Filed under Films, Television; 5 comments.
Yesterday, on the six-month anniversary of the theatrical release of Superman Returns, my friend Sir Harry (with whom I'd first seen the film that Friday) and I watched the newly-released Richard Donner cut of Superman II. I had thought my only problems with the Salkind version were the silly, non-canonical powers it gave the Kryptonians, such as levitation and cellophane shields. And those are gone in this update — but I find most of the other changes far preferable to the original as well, as Donner's approach is simply more respectful of the characters in ways I didn't realize Salkind's wasn't.
The Eiffel Tower scene is completely gone; instead, the Phantom Zone criminals make their escape in a fashion that suggests the first two Reeve films were not only shot together, but also meant to be seen together. Lois challenges Superman to save her without throwing herself over Niagara Falls; and Clark's true identity is revealed in a fashion that, though flawed, lends intelligence to Lois and finesse to the Man of Steel. The interaction between Kal-El and Jor-El also cements a tradition of passing the torch from father to son, as seen in Superman Returns.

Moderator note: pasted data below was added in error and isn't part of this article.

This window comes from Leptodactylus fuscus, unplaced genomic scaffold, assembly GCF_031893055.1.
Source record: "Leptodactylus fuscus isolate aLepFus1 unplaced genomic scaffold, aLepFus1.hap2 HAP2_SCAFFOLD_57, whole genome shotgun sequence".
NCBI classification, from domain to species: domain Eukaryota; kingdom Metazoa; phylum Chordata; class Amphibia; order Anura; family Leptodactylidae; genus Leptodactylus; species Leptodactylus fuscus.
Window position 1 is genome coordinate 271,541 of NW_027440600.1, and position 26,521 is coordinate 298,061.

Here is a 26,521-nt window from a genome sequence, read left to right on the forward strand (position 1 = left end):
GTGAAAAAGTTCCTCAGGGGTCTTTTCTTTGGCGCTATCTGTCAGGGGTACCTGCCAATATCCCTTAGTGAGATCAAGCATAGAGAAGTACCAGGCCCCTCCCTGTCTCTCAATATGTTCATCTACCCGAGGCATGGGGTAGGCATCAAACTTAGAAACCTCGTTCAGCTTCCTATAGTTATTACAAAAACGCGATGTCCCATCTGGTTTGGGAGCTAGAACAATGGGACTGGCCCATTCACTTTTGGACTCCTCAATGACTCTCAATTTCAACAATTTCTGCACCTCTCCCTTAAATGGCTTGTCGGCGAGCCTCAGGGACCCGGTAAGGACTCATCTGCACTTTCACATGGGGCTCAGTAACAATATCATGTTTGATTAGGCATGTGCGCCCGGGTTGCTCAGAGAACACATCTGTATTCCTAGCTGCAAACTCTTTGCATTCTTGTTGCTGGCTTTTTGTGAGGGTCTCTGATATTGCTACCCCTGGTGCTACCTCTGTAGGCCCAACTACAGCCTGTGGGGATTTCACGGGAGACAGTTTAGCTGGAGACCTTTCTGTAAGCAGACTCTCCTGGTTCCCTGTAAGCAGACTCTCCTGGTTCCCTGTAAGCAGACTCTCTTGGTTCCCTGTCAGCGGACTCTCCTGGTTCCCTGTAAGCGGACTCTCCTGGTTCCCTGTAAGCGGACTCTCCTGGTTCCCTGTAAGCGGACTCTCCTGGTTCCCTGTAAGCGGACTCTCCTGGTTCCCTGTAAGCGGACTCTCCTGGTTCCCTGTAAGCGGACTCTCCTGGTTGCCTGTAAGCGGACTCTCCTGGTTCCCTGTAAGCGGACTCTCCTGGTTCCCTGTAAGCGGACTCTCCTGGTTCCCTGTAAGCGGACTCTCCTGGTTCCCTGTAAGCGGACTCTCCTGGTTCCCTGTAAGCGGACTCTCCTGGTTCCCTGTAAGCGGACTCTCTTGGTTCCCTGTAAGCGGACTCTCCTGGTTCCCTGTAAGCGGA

The ending, though — ugh! The despicable "kiss of forgetfulness" has been replaced by something more consistent with the first film, but this new epilogue leaves plot holes big enough to drive a Warworld through.
Harry and I then proceeded to this film's direct sequel, Superman Returns. I noticed some minor details I had missed upon my first viewing (in IMAX 3D) and second (in 2D, at KansasFest 2006). The experience was definitely lessened for seeing it on DVD and not the big screen, no matter how large the TV or impressive the home audio. But this third viewing in a half-year reaffirmed my opinion that Superman Returns is one of the finest films of 2006 and deserving of many quality sequels.
This film had generated some discussion of Superman as a Christ figure. In case you needed any more proof: